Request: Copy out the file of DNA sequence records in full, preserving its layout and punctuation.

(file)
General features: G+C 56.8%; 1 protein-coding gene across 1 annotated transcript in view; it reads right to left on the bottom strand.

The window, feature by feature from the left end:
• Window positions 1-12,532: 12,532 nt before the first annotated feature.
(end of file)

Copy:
General features: G+C 56.8%; 1 protein-coding gene across 1 annotated transcript in view; it reads right to left on the bottom strand.

The window, feature by feature from the left end:
• Window positions 1-12,532: 12,532 nt before the first annotated feature.